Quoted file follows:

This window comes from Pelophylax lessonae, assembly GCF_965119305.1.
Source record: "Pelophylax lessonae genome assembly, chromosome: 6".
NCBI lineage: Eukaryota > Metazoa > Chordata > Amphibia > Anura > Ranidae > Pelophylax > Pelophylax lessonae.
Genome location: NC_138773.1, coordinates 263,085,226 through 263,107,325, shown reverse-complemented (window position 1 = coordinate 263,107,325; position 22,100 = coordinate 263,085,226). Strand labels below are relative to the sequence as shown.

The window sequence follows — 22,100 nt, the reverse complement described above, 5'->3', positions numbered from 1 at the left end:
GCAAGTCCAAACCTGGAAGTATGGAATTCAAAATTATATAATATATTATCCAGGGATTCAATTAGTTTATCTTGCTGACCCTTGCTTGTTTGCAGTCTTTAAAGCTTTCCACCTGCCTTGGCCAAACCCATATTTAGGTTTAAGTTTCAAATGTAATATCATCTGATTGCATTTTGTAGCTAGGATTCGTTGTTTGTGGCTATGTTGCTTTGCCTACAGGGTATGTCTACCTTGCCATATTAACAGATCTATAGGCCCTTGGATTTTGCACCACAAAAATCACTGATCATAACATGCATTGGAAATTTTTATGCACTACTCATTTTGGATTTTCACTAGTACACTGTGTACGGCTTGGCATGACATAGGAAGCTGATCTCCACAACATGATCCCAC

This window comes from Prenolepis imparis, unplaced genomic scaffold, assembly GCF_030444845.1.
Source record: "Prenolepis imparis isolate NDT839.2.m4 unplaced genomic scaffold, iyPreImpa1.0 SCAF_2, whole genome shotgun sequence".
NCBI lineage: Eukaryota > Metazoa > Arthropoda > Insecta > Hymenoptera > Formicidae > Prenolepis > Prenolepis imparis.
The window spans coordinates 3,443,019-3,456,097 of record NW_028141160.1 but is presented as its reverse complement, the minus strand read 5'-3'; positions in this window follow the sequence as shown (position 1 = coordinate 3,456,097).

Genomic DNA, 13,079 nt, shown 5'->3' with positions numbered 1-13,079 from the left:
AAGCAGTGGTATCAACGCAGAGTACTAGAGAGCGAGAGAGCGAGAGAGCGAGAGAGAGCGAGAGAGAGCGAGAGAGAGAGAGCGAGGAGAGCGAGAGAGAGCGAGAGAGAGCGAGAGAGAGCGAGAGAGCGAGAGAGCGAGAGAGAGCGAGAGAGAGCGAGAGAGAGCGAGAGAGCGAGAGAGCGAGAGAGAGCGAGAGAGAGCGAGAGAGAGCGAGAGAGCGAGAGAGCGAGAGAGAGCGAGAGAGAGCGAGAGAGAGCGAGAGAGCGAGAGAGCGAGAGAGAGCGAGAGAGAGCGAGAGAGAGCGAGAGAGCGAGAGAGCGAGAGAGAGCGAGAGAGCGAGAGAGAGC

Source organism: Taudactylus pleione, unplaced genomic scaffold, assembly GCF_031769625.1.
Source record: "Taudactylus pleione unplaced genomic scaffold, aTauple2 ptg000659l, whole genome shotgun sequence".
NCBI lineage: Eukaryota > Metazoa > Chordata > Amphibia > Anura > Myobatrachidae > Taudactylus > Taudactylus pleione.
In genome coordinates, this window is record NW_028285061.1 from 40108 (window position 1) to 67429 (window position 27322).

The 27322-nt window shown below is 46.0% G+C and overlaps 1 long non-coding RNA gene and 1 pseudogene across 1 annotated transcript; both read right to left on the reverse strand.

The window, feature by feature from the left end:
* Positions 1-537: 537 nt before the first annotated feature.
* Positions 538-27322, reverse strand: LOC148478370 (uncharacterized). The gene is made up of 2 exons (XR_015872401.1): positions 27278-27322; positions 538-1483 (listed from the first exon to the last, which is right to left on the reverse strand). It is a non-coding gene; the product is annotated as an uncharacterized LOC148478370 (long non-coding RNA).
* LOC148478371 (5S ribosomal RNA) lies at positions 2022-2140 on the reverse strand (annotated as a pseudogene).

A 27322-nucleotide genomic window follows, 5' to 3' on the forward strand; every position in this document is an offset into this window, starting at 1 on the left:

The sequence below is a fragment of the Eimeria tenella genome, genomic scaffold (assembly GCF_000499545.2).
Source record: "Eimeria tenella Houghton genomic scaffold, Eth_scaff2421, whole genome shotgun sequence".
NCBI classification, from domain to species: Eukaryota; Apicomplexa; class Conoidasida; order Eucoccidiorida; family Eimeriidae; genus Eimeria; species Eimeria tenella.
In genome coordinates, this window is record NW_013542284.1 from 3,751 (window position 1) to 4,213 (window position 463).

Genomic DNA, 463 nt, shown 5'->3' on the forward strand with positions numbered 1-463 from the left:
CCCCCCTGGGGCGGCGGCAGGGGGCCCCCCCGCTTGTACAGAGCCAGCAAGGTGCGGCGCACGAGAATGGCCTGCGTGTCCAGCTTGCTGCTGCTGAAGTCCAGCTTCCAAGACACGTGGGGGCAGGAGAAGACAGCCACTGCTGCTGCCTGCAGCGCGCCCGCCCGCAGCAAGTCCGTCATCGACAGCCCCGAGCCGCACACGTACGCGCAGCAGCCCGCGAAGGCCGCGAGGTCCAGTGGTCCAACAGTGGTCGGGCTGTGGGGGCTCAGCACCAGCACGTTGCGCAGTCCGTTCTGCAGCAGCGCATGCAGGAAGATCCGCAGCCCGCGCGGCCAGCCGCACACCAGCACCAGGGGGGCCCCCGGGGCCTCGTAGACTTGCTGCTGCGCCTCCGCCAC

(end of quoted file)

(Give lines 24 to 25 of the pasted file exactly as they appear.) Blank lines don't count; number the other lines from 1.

Source record: "Eimeria tenella Houghton genomic scaffold, Eth_scaff2421, whole genome shotgun sequence".
NCBI classification, from domain to species: Eukaryota; Apicomplexa; class Conoidasida; order Eucoccidiorida; family Eimeriidae; genus Eimeria; species Eimeria tenella.